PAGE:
Email reigns as the go-to personalization tool, especially in North America. The problem, though, is ROI metrics.
Email ranks only sixth in delivering ROI with personalization, although that may be because it’s difficult to measure, according to The Age of Personalization, a survey by Harvard Business Review Analytic Services, sponsored by Mastercard.
North American companies lead the way, with 56 percent using email for personalization, compared with 47 percent in Europe and 42 percent in Asia-Pacific.
The second-most-popular tactic is product offerings and recommendations, used by 54 percent in North America, 56 percent in Europe and 44 percent in Asia-Pacific.
Social media is fourth, just behind the in-person customer experience. Among North American firms, 46 percent use social platforms, compared with 50 percent in Europe and 39 percent in Asia-Pacific.
However, only 21 percent say email delivers the highest ROI on personalization, and 12 percent expect it to do so by 2010. It is tied on current ROI with pricing strategies (e.g., dynamic pricing online) and social media. Those tactics beat email on ROI expectations for 2020.
In contrast, 39 percent say product offerings and recommendations now deliver high ROI. That’s followed by in-person customer experience (34 percent) and online customer experience (22 percent).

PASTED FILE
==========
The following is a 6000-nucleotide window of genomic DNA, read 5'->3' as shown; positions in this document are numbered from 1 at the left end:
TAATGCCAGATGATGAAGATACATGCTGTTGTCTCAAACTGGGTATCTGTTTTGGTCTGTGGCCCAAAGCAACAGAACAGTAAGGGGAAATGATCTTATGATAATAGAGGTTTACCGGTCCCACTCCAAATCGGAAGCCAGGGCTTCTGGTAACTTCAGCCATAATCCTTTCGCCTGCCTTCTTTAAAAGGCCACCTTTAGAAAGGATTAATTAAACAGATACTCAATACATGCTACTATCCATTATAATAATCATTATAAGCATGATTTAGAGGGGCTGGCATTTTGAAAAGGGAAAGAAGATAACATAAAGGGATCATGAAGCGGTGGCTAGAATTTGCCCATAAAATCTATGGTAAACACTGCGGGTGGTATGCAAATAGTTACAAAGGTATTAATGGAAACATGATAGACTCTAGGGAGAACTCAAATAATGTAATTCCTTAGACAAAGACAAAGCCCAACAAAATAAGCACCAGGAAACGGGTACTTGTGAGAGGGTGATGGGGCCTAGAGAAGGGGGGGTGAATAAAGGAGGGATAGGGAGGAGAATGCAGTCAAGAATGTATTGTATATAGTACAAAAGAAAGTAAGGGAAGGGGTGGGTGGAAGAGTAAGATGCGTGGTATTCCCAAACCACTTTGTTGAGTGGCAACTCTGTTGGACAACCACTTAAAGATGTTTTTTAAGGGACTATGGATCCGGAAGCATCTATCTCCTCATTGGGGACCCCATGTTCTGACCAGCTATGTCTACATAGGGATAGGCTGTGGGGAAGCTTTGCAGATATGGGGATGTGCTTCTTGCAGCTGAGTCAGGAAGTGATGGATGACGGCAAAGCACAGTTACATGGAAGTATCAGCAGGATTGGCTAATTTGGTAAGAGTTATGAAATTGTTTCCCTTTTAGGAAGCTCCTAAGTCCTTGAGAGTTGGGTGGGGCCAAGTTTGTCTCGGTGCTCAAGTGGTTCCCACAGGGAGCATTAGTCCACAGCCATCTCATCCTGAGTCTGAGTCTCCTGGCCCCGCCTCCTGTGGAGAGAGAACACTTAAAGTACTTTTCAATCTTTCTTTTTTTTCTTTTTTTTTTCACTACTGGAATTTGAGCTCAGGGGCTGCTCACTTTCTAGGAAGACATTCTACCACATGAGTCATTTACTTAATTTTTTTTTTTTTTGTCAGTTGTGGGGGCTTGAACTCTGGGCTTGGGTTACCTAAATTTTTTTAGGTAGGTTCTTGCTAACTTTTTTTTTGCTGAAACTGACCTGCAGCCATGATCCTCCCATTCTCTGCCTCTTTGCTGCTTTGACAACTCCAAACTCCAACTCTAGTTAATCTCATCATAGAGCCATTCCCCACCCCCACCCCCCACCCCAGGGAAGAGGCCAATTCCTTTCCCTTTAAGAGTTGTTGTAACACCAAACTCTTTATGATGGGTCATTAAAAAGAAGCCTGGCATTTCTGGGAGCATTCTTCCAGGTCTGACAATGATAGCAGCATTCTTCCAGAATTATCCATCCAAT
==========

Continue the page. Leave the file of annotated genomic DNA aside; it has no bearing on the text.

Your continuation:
Email’s poor showing on ROI could be because a small minority can “calculate return on investment for specific personalization tactics,” the study notes.
Specifically, “about a third say they can do so or the in-person customer experience, product offerings and recommendations, and pricing strategies,” the study states. “Only about a quarter or less can do it in most other areas, including marketing via email print, and events.”
Of those polled, 56 percent say they are at the table stakes stage, or starting point, “whether they’ve personalized their own activities in that area or not.” Email tops all other channels, including print media and social media, with 47 percent apiece.
In addition, 49 percent say email marketing is a top personalization focus today, second only to product offerings and recommendations (52 percent). However, a mere 26 percent say email delivers a competitive advantage versus 35 percent for social media.
At 47 percent apiece, technology and health care companies are the sectors most likely to deploy email for personalization, and financial services slightly less so. Still, those groups are more prone to use product offerings and recommendation as a personalization tactic, followed by the in-person customer experience.
Of the firms surveyed, 25 percent say personalization has increased their revenue from 7 percent to 10 percent, while 13 percent report it has risen by 10 percent to 24 percent and 6 percent say it has risen by more than 24 percent. Another 32 percent have seen no increase.
The survey also found:
- Ninety percent say customers expect them to know their interests and anticipate their needs.
- Eighty percent say personalization is crucial to their corporate strategy.
- Over 50 percent feel personalization is an important contributor to revenue and profits, and 81 percent say it will be so in 2020.
- Fifty-four percent say their firms place high priority on investing in personalization.
HBR surveyed 625 respondents from its readership pool.
A version of this post first appeared on MediaPost.